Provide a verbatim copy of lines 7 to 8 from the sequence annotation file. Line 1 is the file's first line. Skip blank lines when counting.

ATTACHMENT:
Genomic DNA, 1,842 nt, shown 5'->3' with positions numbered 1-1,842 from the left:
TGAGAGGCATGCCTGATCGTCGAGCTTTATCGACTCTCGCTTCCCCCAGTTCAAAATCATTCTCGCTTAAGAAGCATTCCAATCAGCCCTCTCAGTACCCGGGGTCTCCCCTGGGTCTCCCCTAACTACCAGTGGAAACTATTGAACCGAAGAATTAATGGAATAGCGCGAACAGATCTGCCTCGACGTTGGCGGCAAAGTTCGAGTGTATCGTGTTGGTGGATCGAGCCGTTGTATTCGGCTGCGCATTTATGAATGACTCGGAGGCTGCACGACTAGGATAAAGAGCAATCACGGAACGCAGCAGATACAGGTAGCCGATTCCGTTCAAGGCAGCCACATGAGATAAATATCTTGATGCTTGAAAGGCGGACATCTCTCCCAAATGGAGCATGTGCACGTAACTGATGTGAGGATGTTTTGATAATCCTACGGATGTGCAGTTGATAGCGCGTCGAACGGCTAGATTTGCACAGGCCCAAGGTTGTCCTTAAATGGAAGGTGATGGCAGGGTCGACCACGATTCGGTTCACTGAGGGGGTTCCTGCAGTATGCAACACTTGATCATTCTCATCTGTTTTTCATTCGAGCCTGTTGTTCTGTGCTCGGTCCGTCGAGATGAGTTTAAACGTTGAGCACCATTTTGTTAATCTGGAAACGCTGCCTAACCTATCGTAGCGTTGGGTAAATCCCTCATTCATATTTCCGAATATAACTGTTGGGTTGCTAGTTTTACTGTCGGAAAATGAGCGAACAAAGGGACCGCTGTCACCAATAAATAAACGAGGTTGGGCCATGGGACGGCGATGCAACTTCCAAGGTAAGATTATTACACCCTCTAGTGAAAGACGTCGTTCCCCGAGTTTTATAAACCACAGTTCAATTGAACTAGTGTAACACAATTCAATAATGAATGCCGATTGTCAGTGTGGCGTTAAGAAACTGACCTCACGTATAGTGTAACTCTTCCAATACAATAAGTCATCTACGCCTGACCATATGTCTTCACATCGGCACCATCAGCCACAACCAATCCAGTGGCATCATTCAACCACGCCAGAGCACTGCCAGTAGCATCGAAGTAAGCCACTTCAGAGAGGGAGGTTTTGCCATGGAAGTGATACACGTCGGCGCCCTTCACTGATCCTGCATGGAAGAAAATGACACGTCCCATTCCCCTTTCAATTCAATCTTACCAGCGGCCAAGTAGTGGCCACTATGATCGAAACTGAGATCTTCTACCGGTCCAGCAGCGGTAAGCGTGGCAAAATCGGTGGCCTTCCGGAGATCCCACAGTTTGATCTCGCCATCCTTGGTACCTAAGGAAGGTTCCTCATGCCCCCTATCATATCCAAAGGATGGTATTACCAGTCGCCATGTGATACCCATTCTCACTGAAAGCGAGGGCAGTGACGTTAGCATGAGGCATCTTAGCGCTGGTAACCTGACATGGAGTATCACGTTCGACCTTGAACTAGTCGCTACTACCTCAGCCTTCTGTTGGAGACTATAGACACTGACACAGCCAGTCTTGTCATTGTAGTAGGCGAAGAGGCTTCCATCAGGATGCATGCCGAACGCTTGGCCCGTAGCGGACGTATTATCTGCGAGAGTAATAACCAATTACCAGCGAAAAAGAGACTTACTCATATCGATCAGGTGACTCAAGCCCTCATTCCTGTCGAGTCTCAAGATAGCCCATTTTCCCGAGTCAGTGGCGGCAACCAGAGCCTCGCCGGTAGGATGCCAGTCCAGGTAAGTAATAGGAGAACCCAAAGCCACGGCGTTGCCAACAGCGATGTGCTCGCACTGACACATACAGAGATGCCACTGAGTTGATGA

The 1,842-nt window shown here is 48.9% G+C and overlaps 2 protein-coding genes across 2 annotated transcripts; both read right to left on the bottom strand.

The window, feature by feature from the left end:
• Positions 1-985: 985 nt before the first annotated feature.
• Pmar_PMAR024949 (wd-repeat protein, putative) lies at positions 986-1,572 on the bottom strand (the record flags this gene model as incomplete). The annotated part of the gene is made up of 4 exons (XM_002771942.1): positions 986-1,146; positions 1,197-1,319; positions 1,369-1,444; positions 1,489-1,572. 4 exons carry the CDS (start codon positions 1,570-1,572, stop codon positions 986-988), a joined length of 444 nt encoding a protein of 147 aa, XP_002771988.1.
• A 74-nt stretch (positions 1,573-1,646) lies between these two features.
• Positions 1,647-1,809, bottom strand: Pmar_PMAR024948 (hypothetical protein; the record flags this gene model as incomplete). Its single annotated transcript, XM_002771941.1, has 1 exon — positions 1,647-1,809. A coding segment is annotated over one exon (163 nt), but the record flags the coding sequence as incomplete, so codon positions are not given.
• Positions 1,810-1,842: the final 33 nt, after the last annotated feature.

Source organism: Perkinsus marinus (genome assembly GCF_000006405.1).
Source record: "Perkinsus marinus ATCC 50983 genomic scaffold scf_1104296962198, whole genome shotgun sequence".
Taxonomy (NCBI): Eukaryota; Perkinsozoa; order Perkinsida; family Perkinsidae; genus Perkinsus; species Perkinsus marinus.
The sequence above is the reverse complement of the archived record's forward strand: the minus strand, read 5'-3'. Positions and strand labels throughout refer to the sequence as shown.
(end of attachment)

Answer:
• A 74-nt stretch (positions 1,573-1,646) lies between these two features.
• Positions 1,647-1,809, bottom strand: Pmar_PMAR024948 (hypothetical protein; the record flags this gene model as incomplete). Its single annotated transcript, XM_002771941.1, has 1 exon — positions 1,647-1,809. A coding segment is annotated over one exon (163 nt), but the record flags the coding sequence as incomplete, so codon positions are not given.